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Maquiladora Industry

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Essay title: Maquiladora Industry

“What does the future hold for the maquiladora industry if the international pressure to improve labour rights continue to rise?”

In mid 1989, the Maquiladora industry faced a crisis in the form of a strike in Reynosa, Mexico, one of the very few border cities where the labour force was completely unionized, which meant that every worker employed in Reynosa was represented by a union. The whole strike was started with a competition between union leaders for the representation of the workers. The strike in Reynosa symbolized the evolving balance of power between organized labor, the Mexican government and business. The main parties involved were the US companies that produced in the maquiladora zone, the unions and the Mexican government.

The maquiladora concept was initially set up in 1965 to smoothen the implementation of a subcontracting industry of exportation. During the second World War, many Mexicans had crossed the border to work in the US, as the US had a shortage in domestic labour supply. Basically, the program was another way to attract Mexicans back to their home country and create jobs for them. The maquiladora industry became a free trade zone where firms do not have to pay taxes as long as their production is exported or re-exported. This means that it is not possible for production plants in the maquiladora zone to produce for the home market in Mexico.

The Mexican government had great interest in the maquiladora industry as maquilas accounted for 40% of total exportations in 1992. The maquiladora industry was certainly an important factor in the economic growth of Mexico, and therefore the government had most interest to secure the position of maquiladora factories in the Mexican industry.

However, throughout the existence of the maquiladora system more and more attention was directed to the circumstances of the workers in the plants owned by US companies. Reports showed that conditions in these factories were far from optimal and there was little or no attention to human rights. Normally, unions would prevent this as they engage in negotiations with the government and the management of the plants in order to protect the rights of their members. Yet the regulations and laws set up by the government provided an excellent situation for unions to be corrupt. Often union leaders were nationalists in the first place, and union leaders in the second place, and thus cared more about the economic welfare of Mexico than the rights of the union members. In addition, the main union had ties with a political party, and other unions were simply created by the companies themselves in order to meet certain standards.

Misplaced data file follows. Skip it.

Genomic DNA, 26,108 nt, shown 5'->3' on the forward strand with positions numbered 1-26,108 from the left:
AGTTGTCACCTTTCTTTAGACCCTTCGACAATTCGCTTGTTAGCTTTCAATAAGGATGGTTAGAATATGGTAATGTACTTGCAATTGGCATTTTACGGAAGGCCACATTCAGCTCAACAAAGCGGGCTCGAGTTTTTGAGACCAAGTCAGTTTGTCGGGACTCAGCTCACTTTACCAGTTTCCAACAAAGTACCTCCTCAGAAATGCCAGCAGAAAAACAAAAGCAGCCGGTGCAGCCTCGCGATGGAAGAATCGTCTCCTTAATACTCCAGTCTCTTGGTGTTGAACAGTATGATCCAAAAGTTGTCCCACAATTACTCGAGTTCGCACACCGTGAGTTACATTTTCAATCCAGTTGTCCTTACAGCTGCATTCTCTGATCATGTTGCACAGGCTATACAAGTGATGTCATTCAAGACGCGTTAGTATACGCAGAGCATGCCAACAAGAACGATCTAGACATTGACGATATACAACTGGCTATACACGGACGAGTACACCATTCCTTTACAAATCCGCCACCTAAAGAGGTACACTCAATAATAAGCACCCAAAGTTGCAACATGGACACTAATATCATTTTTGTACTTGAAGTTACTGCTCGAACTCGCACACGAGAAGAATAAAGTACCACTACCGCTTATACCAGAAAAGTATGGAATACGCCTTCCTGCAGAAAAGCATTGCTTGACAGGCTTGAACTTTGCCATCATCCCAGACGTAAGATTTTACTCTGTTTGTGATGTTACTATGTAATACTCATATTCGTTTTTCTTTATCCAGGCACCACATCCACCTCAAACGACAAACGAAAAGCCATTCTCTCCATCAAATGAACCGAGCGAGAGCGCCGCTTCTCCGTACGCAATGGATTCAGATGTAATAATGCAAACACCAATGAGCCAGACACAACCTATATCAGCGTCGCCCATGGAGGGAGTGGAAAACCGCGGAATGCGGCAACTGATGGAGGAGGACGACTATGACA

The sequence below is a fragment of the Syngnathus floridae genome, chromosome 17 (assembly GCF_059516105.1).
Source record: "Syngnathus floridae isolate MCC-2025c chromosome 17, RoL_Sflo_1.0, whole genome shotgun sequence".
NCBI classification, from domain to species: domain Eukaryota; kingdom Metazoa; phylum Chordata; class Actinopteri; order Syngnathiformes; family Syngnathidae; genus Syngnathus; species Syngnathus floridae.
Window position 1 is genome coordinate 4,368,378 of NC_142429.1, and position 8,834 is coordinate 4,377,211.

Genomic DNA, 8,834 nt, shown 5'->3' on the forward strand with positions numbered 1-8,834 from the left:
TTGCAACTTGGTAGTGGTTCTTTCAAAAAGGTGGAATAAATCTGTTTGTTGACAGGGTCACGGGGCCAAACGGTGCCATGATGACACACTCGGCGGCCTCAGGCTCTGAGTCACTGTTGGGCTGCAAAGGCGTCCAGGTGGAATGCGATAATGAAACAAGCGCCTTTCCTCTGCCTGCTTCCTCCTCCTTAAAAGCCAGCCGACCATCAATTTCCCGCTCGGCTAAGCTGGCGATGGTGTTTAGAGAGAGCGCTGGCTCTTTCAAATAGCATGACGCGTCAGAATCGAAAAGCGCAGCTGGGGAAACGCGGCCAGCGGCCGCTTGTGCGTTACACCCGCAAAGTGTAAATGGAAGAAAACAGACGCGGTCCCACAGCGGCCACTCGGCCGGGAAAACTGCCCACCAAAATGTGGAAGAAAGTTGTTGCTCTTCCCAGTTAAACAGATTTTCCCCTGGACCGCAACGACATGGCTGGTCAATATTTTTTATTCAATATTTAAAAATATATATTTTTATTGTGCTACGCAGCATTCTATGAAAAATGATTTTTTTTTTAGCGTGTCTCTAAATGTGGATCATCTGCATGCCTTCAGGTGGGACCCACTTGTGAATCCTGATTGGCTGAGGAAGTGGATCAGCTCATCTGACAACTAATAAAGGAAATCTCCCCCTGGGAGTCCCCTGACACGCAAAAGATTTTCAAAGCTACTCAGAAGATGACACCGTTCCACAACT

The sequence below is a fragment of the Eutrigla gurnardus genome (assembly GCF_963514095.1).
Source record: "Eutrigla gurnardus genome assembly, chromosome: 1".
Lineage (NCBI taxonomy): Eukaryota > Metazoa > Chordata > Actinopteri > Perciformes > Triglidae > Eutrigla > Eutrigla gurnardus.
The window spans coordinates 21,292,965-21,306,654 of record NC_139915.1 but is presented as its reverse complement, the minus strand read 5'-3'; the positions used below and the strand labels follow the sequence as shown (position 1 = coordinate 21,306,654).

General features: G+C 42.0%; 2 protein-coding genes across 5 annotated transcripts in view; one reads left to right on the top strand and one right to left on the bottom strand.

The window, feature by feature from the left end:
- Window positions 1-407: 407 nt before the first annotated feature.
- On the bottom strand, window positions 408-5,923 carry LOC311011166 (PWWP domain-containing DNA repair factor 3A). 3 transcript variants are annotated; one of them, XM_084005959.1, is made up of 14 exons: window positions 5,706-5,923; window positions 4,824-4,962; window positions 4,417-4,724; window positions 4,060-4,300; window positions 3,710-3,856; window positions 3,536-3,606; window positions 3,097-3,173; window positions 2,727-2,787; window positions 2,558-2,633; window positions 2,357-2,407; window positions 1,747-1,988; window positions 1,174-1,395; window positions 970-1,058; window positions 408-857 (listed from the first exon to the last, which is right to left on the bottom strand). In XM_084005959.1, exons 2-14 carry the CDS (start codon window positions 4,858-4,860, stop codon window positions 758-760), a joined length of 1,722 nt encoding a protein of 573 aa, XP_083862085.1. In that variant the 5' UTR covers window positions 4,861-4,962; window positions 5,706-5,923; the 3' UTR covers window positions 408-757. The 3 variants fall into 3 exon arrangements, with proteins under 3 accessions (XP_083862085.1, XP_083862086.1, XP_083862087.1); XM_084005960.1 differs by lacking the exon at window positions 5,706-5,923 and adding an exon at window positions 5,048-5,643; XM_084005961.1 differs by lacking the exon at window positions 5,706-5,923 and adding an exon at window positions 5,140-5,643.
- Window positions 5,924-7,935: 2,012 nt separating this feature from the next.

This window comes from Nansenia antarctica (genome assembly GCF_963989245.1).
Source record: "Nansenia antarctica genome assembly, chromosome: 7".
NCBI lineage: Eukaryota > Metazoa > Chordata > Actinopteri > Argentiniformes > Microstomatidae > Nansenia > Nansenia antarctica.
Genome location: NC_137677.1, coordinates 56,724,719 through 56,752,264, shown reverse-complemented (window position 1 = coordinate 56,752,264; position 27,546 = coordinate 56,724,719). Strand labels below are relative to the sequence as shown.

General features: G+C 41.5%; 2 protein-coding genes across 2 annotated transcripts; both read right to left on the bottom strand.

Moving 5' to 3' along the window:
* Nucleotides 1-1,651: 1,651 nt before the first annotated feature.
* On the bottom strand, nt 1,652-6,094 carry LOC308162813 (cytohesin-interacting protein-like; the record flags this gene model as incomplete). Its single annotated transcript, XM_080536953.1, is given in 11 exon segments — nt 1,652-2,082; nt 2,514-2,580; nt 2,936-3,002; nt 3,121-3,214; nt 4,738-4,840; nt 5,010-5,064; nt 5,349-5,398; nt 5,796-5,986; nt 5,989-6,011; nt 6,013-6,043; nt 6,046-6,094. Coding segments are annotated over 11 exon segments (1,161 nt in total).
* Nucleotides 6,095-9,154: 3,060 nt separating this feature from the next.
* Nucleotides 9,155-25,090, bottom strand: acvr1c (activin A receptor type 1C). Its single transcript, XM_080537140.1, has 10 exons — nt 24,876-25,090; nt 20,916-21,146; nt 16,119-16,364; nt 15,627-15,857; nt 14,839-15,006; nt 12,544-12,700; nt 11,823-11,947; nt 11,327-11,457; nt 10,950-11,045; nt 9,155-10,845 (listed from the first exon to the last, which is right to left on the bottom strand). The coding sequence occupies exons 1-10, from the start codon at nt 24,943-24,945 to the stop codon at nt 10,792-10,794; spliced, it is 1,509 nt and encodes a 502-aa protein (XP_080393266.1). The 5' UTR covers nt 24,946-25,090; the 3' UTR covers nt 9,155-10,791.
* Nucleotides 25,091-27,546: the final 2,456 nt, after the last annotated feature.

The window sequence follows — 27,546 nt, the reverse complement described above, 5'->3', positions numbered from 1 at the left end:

There are three different ways in which a foreign company can look to set up a maquiladora and benefit from the production process. Firstly, there is the “wholly-owned” operation in which a Mexican subsidiary of the company is set up and subject to Mexican law in all respects. This type of operation makes the foreign company completely responsible for all of the costs. Although it can be costly to set up, it has been proven to be one of the set ups that can receive the greatest return. Secondly, there is the subcontracting method where the production process of the foreign company is hired out to an existing Mexican company. With this process, the foreign firm only has to supply the Mexican contractor with the necessary raw materials while the contractor takes care of the production process. Finally, there is the “Shelter Approach,” where the equipment, plant, workers and everything else to do with the manufacturing process are Mexican owned. Although this is similar to the subcontracting method, the “Shelter Approach” has the foreign company maintain full control of the production process. According to the research completed by the Canadian government, the most suitable arrangement for small and medium sized firms without either the financial resources to invest in plant and equipment or experience with off shore production practices are the subcontracting and the “Shelter” approaches. By looking at these three methods, we can see that there is no one-way of setting up a manufacturing process in the Maquiladora region. Because of these options, foreign companies can decide, whatever the reason may be, how they want to involve themselves in the manufacturing processes. These customized ways of setting up a manufacturing process in the maquiladora region can definitely be seen as another benefit to the interested foreign companies. With all these benefits for foreign companies there must be some drawbacks.

What does the future hold for the maquiladoran industry if the international pressures to improve

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